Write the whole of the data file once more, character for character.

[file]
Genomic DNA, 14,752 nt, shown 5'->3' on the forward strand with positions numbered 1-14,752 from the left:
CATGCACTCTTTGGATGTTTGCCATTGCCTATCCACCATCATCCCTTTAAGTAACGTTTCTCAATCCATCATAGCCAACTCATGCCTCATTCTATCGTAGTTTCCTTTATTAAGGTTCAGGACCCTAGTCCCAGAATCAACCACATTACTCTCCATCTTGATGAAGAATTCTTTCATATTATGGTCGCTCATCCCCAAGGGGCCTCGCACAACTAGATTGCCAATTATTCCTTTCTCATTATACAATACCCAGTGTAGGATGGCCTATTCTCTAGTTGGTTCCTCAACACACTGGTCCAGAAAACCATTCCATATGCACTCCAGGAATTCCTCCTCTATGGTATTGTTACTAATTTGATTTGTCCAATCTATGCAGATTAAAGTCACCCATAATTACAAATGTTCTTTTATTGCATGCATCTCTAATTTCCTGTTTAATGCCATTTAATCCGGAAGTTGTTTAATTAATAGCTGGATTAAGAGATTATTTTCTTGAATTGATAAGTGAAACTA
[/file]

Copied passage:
Genomic DNA, 14,752 nt, shown 5'->3' on the forward strand with positions numbered 1-14,752 from the left:
CATGCACTCTTTGGATGTTTGCCATTGCCTATCCACCATCATCCCTTTAAGTAACGTTTCTCAATCCATCATAGCCAACTCATGCCTCATTCTATCGTAGTTTCCTTTATTAAGGTTCAGGACCCTAGTCCCAGAATCAACCACATTACTCTCCATCTTGATGAAGAATTCTTTCATATTATGGTCGCTCATCCCCAAGGGGCCTCGCACAACTAGATTGCCAATTATTCCTTTCTCATTATACAATACCCAGTGTAGGATGGCCTATTCTCTAGTTGGTTCCTCAACACACTGGTCCAGAAAACCATTCCATATGCACTCCAGGAATTCCTCCTCTATGGTATTGTTACTAATTTGATTTGTCCAATCTATGCAGATTAAAGTCACCCATAATTACAAATGTTCTTTTATTGCATGCATCTCTAATTTCCTGTTTAATGCCATTTAATCCGGAAGTTGTTTAATTAATAGCTGGATTAAGAGATTATTTTCTTGAATTGATAAGTGAAACTA